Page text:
06 March 2014 - 03:33 AM

Custom 1961 Ford Galaxie 2 dr coupe


So a few months ago I am perusing the shelves of my local hobby shop when I came across the retro looking  AMT 1961 Ford Galaxie box.   Suddenly, it’s 1961 again and I am transported back to Richie’s Hobby and Bike shop in Caldwell.


 I remember.


Yeah, I’m 12 years old, it’s a crisp cool Saturday afternoon and I’ve got a brand new 5 dollar bill just burning a hole in my pocket.  My buddy Billy Eaton and I just finished raking up all of the leaves in my neighbor’s yards….. and we just split a ten’er…..a  ten’er, we hit the big time.


What should I get?  A Johan Plymouth?  One of those new metalflake molded Revell showcars?  Or maybe one of those AMT Styline kits………yeah, one of those, but wait a minute……..those have those glue on custom  front and rear extensions  and for some reason, I can’t get that new-fangled  AMT putty to work very well.  I keep wondering to myself, what is the secret to getting a smooth joint?  My older brother was telling me I should wet sand it.  Wet-sand, what is wet-sanding anyway?  What does water have to do with sanding putty?  I don’t know.  But I’m getting a kit and that’s all that matters!  Back in the early sixties, if I had more than one kit in my stash at any given time, I considered myself “golden”.


So I’m looking over all of the kits on the shelf and my eye was drawn to the 1961 Ford Galaxie.  Get a load of those crazy dual stacked headlights….yeah, that’s the one.


Well, needless to say, I butchered that one….just like I butchered the Buick and the Pontiac too,   and eventually the 1962 Corvette with the wild nose and the glass gullwing fastback roof.  Getting smooth putty and an even spray-can paint job was just beyond my grasp back then.


Well fortunately, smooth putty and decent paint jobs no longer have me vexed.  So I grabbed that 1961 Ford box off the shelf of F & M hobby and told myself that I was going to rebuild that car from my youth but this time I was going to do it right and make up for the butcher job back then. 12968785025_ae657480c7.jpg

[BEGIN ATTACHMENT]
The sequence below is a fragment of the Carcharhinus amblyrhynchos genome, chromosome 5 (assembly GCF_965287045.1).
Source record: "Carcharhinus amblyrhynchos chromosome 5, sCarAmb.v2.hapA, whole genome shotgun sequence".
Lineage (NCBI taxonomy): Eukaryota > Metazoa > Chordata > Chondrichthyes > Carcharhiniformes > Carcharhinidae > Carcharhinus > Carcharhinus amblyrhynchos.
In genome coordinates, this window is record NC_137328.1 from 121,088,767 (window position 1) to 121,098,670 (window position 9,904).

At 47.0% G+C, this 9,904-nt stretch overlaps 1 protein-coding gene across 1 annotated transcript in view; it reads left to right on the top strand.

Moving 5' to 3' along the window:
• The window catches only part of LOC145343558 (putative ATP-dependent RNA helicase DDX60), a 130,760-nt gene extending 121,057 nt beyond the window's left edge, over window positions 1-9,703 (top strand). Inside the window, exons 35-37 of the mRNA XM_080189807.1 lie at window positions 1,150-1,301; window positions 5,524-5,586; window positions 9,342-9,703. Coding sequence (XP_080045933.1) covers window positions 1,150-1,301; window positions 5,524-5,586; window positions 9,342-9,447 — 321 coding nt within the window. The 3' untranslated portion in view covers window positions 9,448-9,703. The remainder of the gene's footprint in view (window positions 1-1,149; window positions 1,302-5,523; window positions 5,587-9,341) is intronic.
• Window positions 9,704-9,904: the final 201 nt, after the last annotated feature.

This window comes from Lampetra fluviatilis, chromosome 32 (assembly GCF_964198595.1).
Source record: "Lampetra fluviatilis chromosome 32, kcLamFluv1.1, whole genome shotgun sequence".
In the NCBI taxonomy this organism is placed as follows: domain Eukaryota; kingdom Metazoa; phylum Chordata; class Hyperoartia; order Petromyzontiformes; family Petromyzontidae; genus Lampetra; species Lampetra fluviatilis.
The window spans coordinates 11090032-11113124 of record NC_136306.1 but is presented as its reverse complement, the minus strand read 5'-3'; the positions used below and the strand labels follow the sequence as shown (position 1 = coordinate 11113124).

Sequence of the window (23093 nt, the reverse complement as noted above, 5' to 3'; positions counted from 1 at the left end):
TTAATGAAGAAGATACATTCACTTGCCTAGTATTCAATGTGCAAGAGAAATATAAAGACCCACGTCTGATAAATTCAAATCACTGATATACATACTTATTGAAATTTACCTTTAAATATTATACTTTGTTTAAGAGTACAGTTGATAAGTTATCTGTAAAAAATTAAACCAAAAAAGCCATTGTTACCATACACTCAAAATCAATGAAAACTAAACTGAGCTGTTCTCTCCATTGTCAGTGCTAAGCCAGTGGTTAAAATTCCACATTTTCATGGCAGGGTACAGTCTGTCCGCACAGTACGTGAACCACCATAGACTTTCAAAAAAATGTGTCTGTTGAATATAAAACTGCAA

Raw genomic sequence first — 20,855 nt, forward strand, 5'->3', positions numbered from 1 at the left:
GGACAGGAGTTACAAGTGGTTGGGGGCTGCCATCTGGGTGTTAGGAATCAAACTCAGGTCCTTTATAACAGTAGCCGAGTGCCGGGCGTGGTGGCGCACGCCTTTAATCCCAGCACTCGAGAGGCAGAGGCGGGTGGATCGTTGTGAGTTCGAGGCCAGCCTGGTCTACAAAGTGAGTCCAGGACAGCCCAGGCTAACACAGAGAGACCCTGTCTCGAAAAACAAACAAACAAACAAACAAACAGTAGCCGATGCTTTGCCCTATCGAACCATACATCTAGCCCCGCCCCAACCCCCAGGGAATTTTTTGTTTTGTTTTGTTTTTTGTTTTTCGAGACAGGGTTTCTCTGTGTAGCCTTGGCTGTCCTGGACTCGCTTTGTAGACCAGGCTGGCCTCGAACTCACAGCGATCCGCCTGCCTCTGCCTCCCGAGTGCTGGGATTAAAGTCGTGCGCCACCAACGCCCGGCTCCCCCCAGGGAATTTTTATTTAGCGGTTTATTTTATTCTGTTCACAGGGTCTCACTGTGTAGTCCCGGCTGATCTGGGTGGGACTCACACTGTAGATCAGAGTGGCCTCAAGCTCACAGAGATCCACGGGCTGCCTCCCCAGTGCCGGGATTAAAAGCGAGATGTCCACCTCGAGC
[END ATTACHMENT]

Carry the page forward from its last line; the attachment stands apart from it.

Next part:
So here I am, 53 years later,  this is my  1961 Ford “take two” ……..this time, I know I got it right.12969091494_d044abaf43.jpg


Being an original mold from 1961, this kit had no engine, a very simple chassis, screws to hold it together; very simple interior with the seats molded in and metal axles.  But it also has the custom front and rear end styling pieces and a set of “3-D” rear fender skirts.12968673535_60ca48e895.jpg


The first thing I did was glue on the front and rear extensions and those rather interesting skirts.  Looking at the car in this configuration the stock roof was just screaming to me to be cut off, or at the very least, cut down with a wicked chop.  I mean the car was so freaken’ long now from the extensions that something had to be done.  Looking around on my work bench I found the last one of a couple of ridiculously crappy resin casting jobs of the roof off of the Boyd Chevoom.  I mean, these were crooked, full of air holes, and missing one of the a-pillars……….but as bad as it was, it looked better to me than the stock roof, so with a lot of putty, that was WET-SANDED smooth and good old super glue, this roof found a new home on this Galaxie. 12969093814_7512dd13e7.jpg


Next, I cut open the doors and the hood.  I left the rear custom piece, pretty much as it was designed,  except for the molded in license plate recess I added (which needs a plate installed)  but the front unit was modified. 12968821743_a90e5ed6b6.jpg I changed the lower shape of the headlight pods so that they have a bit more angle from the top and the lower light chrome section is much more visible.  The grille was formed from a section of photo-etched mess I had laying around.  This was bent four ways to follow the shape of the opening.12968824333_74163a61ba.jpg


The wheels and tires came from the 1962Thunderbird that was finished a few weeks ago.  On the side of the car, as I said before, I installed the fender skirts but I also added a molded in set of lake pipes and set them to exit just before the lower part of the rear fender skirt.  On the driver side I set in two tunneled sunken antennas which were a styling rage back in that time frame.  I added rear view mirrors from a Plymouth Prowler and made the front and rear windows from clear acetate cut to just sit into the openings.  The interior is basically stock with just paint to give it accent and the inner door panels just showed up on the workbench one day, so I have no idea where they cam from……..I guess it was magic, they just showed up.  The engine is also a mystery to me as to where it came from…….but I don’t care, it has a minimum of detail, and the hood looks better down, so the only reason I opened the hood and installed an engine was because I could……..no heavy detail to it, I added it because every car needs at least one motor…..somewhere in it.